I just got back from an open house in North Tustin and I can’t believe how some sellers seem to turn a blind eye to obvious seller no-no’s. This house I just went to was beautifully redone. Upgrades throughout-new central A/C, new pool, new kitchen appliances, new tile floors, and more. But did the average open-house cruiser see any of it when walking through? Sorry owners, but no!
The sellers committed three major no-no’s in selling their house. The don’ts were all quick fixes, and yet, the sellers didn’t do them. First, carpet in the bathrooms! Gross. Okay, my parents have carpet in their bathrooms, so I have to be careful here. I know, I know… it feels good on your feet. The last thing a new buyer wants to deal with is bathroom kudos from people they don’t know embedded deep down in the carpet. Call it a mental thing, but it’s enough to scare people off. I say cheap linoleum is better than carpet in these grubby rooms.
The second major don’t this house had was in-your-face wallpaper. I could maybe overlook a little flowery wallpaper in a bathroom, but not a dark red-and-blue-stripped master bedroom. Even though I hate the idea of painting wallpaper, I think a nice neutral color would have made a world of difference.
The last major no-no this house had was massive and out-dated furniture. An old chair off in the corner, now that’s forgivable. An old heavy piece that takes up half (maybe more) of the master bedroom, I’m not so sure. In this case, this master bedroom was huge, but you really couldn’t tell. This oak headboard monster stood at least two feet from the wall and was right when you walked in blocking your view of the room. And, of course, it was accompanied by a matching set of chest of drawers, mirror, and nightstands. It was so tight, you almost needed to have turned sideways to walk between the end of the bed and the chest of drawers. Like I said, the room was huge. It was decent in width and very long, but you really had to step back and take notice.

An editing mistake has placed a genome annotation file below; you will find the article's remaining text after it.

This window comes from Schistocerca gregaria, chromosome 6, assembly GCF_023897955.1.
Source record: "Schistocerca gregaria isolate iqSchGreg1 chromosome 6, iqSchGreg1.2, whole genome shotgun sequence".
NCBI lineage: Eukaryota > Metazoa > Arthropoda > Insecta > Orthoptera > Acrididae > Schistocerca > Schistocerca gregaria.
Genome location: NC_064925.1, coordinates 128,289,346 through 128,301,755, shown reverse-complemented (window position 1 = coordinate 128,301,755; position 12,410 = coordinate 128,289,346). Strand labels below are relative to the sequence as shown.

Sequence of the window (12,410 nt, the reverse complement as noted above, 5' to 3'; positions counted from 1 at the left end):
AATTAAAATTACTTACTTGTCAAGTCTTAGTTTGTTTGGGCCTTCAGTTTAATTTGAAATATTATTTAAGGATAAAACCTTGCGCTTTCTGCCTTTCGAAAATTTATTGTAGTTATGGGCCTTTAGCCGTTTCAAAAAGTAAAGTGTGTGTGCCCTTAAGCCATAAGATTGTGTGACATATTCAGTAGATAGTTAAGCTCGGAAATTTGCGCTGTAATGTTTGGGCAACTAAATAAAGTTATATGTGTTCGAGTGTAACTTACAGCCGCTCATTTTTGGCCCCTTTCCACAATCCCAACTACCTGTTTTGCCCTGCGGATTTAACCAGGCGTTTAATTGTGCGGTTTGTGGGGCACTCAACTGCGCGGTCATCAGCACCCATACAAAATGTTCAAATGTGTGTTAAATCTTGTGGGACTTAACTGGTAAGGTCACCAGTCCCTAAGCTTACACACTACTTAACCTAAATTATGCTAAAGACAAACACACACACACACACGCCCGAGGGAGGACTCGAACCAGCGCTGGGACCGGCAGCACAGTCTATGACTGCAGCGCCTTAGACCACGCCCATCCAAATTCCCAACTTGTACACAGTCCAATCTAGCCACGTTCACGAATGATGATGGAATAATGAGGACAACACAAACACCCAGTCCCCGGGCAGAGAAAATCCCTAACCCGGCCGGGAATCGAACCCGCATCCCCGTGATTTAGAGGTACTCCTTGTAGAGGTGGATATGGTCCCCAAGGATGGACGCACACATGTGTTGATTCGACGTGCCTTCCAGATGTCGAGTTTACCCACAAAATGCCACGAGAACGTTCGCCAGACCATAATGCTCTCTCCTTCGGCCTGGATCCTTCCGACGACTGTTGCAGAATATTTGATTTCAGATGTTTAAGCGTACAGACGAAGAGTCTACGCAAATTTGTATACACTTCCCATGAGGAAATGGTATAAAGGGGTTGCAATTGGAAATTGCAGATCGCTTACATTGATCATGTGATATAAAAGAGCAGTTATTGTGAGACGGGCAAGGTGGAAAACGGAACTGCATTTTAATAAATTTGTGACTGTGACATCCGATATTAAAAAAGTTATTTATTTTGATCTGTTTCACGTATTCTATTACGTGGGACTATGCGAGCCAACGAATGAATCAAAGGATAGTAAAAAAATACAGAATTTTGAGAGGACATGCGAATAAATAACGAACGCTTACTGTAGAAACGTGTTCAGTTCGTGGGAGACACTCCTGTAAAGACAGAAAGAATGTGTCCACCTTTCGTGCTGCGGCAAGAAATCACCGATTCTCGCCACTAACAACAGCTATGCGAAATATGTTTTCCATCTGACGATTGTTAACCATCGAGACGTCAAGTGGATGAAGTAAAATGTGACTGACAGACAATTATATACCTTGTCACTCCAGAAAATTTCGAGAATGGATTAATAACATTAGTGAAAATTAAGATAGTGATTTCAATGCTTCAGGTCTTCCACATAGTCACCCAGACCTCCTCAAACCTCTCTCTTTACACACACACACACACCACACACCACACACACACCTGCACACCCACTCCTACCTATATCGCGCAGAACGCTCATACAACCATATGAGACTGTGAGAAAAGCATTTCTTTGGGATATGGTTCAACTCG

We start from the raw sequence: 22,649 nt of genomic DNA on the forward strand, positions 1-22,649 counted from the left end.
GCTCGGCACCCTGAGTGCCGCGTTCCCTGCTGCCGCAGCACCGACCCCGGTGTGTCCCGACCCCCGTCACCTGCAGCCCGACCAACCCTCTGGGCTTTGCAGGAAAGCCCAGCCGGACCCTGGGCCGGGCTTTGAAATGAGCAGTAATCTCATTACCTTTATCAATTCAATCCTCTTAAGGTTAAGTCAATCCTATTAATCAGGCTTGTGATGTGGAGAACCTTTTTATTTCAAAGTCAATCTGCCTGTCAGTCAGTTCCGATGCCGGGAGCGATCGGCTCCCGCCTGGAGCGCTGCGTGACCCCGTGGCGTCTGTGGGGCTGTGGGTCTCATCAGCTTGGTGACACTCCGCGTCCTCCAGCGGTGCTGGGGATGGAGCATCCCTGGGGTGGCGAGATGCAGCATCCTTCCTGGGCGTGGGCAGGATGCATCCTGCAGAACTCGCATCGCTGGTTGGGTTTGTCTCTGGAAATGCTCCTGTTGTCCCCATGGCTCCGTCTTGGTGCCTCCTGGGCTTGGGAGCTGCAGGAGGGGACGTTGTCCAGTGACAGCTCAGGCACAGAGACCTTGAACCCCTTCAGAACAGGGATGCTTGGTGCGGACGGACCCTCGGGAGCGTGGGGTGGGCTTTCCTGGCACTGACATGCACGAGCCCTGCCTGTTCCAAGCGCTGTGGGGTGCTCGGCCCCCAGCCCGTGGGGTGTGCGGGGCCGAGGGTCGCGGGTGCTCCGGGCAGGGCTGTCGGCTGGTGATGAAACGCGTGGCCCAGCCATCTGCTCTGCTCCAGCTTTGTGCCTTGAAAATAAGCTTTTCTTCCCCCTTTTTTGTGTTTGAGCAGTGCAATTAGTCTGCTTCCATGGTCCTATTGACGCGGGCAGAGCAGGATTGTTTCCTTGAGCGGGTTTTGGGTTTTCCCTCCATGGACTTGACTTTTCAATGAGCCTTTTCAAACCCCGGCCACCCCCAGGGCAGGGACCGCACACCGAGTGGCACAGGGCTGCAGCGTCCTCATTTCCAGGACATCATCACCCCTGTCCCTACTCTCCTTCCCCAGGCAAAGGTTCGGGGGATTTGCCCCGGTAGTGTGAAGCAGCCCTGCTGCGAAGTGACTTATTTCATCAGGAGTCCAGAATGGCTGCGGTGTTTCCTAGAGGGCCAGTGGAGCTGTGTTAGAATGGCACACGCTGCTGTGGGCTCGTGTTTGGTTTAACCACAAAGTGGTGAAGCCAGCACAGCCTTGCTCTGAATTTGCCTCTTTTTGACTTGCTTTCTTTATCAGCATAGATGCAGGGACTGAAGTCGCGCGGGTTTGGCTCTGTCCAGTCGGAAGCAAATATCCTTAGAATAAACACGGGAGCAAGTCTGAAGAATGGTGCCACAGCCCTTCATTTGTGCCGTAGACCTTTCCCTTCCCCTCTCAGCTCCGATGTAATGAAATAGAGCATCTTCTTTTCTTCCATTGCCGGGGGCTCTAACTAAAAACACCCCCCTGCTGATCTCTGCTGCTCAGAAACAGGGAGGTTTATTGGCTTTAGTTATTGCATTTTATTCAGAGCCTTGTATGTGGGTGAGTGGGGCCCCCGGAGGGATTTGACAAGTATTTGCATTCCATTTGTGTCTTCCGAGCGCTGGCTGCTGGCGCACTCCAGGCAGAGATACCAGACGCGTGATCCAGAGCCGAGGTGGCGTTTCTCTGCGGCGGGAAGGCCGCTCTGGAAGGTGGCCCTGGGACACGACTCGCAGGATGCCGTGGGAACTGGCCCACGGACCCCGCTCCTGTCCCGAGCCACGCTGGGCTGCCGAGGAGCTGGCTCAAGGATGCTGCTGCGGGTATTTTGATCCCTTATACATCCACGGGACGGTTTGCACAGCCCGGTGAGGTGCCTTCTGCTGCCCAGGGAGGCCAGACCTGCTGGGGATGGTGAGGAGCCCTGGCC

While my husband and I were there, a few other families came through. We overhead comments of “Ewwwww! Gross! Carpet!” and “I don’t know, it seems kinda small.” It got me to thinking. While these are all easy fixes for a new buyer (and a seller!), this type of house might be a good deal. It’s likely that many buyers will quickly be turned off making the house hard to sell. And that’s when the best deals are to be had!
So, maybe seller’s don’ts really are what buyers should be looking for (and not running away from). My husband and I would have bought this house for the right price in an instant. The house had excellent bones and it had clearly been maintained well. All it needed was a new designer.
Sellers, don’t want buyers to run from your open house? Here are some articles to help you appeal to the average buyer: